To be honest, I did not know about Rakim until he was featured on Truth Hurts’ song Addictive. “Thinking of a master plan / You know anything you need baby, ask your man.” And it was six years later when I first learned of Paid In Full thanks to Erykah Badu’s cover parody in the video for Honey. #BlameItOnMyYouth
Picture Source – Honey Music Video
A Homegrown Effort
Marley Marl synthesized it, I memorized it
Eric B. made a cut and advertised it
– My Melody
Rakim grew up with music, surrounded by talented women and men. His mother was a jazz and opera singer and his aunt Ruth Brown was known to some as the Queen of R&B for decades of music making beginning in the 1950s. Beyond her musical career, Brown also fought for musicians’ rights and royalties which led to the establishment of the Rhythm and Blues Foundation in 1988. In his youth, Rakim played the baritone sax and began rapping during high school. He saw rapping and music as a way to thrive:
Cause I don’t like to dream about getting paid
So I dig into the books of the rhymes that I made
– Paid In Full
Eric B. also had a musical upbringing, and played the trumpet and guitar during childhood. He transitioned into the hip-hop art of DJing early in high school. By enhancing his skills on the turntable through his work at the WBLS radio station, Eric B. became a master of sampling. Paid In Full boasts songs from R&B, Disco, Jazz, & Rock. Years of crate digging and musical knowledge influenced the sample choices that eventually brought the album together. Chinese Arithmetic, Eric B. Is On the Cut, and Extended Beat are the three tracks with just Eric B’s production and scratching.
The first single Eric B. and Rakim released together was Eric B. Is President, which was recorded in Marley Marl’s home studio. They released the historic song in 1986, and it appeared again a year later as track 9 on Paid In Full. This track boasted unexpected samples like Over Like A Fat Rat and equally unexpected lyrical delivery from Rakim which heavily utilized internal rhymes. The success of the single led to the duo signing with Def Jam Records under Russell Simmons’ direction.
Even while signed under a major label, homegrown authenticity stayed with the duo through the production and development of Paid in Full, an album so rich with character it sounds like they created it in someone’s basement. Rakim’s first verse on the album’s title track targets the biography of many who were and would be personally impacted by the album:
So I start my mission, leave my residence
Thinking, “How could I get some dead presidents?”
Though much has changed in the music industry since that time, some still experience similar grassroots success, as Post Malone did with his song White Iverson. Originally released on Soundcloud, “White Iverson” lead to Post Malone’s record deal with Republic Records. “Eric B. Is President” and the path it created toward the creation of Paid In Full still serve as inspiration for rappers and producers who want to get their music out in anyway possible.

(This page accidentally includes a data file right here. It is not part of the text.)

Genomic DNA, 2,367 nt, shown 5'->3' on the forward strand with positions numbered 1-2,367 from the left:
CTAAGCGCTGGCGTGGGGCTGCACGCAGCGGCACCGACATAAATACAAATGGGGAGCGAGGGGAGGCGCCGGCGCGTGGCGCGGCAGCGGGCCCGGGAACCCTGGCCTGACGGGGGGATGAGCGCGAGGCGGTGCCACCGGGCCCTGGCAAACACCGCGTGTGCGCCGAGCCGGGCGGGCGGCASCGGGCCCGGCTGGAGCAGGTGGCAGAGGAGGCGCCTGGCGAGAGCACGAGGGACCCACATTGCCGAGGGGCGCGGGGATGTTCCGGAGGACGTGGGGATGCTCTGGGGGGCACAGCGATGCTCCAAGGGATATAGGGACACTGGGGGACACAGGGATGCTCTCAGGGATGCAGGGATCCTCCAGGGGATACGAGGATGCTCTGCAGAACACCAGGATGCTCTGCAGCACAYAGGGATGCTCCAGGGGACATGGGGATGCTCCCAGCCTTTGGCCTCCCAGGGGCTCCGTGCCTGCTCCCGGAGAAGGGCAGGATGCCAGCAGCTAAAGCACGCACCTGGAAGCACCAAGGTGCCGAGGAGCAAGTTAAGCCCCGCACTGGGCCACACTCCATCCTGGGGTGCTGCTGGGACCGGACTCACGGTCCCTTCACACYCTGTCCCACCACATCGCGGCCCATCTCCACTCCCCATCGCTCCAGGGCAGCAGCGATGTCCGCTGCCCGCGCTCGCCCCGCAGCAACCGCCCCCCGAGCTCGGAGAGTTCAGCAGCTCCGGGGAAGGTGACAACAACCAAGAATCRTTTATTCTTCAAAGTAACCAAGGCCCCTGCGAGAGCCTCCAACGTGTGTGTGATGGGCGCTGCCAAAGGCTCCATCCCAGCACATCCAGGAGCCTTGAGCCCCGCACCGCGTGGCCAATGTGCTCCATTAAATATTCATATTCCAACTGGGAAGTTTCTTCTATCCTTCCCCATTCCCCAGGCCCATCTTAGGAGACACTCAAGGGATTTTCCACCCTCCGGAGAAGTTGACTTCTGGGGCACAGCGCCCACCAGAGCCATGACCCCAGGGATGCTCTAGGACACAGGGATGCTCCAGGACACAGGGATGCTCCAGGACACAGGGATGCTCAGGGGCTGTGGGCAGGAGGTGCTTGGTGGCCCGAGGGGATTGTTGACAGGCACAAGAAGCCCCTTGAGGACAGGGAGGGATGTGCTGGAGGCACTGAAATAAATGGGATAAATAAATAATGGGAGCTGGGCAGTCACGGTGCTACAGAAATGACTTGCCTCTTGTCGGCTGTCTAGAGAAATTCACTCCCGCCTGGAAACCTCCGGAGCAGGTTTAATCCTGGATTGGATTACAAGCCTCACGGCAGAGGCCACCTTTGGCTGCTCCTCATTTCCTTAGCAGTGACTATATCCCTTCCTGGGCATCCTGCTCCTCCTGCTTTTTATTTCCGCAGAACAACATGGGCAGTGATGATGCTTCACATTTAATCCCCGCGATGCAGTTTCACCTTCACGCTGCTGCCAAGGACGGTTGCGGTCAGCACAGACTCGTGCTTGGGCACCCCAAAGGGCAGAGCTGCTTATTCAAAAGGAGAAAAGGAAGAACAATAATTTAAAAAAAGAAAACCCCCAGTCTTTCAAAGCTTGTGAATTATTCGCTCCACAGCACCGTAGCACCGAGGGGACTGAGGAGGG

Rap to Thrive
I Ain’t No Joke is Rakim’s declaration as a rapper. Rakim’s lyrics have layers to their meaning and he unpacks those layers so listeners never miss the full message. Eric B’s straight-forward production helps Rakim’s lyrics shine:
I’m just an addict, addicted to music
Maybe it’s a habit, I gotta use it
Even if it’s jazz or the quiet storm
I hook a beat up, convert it into hip-hop form
Rakim knew his smooth style was innovative and that other rappers would attempt to imitate him. And while mimicry can make one successful for a moment, it doesn’t contribute to a memorable legacy:
You can’t make it so you take it home, break it and bite
Use pieces and bits of all the hip-hop hits
Get the style down pat then it’s time to switch
Back on the title track and armed with his original flow, Rakim mentions how rap saved him from a life of devious ways he knew he didn’t want to embrace forever:
But now I learned to earn cause I’m righteous
I feel great so maybe I might just search for a 9 to 5
If I strive then maybe I’ll stay alive
Pieced together, we can see how hip-hop provided Rakim with a sense of purpose and originality. Those traits were instrumental in crafting his legacy.
You can feel soul in this album emanating from the lyrics, the scratching, and the expertly chosen samples. I Know You Got Soul stands as a testament to this fact. Rakim’s finesse through this song demonstrates how his rhymes are a deliverance from other rappers who can’t compare:
It’s been a long time, I shouldn’t have left you
Without a strong rhyme to step to
Think of how many weak shows you slept through
Time’s up, I’m sorry I kept you
Soul is all about being original; imitators only drive Rakim to perform more:
You want it next? Then you gotta have soul
Cause if you ain’t got it, I’m a make an encore
I appreciate Rakim’s inclusiveness in his last verse, where he invites people from all the boroughs of NYC and the US to come together and dance. He even provides space, “…For those that can’t dance, just clap your hands”.
Now I’m a stop to see what you got
Get off the mic before I get too hot
I want to see which posse can dance the best
It should be easy cause the beat is fresh
Eric B & Rakim’s worked great as a duo on this album. There is power in their collaboration and balance between the rapping and DJing. Being able to hear all the lyrics on the album clearly without needing to rely on the internet to provide the message was enjoyable. Much of this last decade’s music seems to lack balance between production and lyricism, which means Paid In Full may be as relevant for inspiring artists today as it was almost thirty years ago.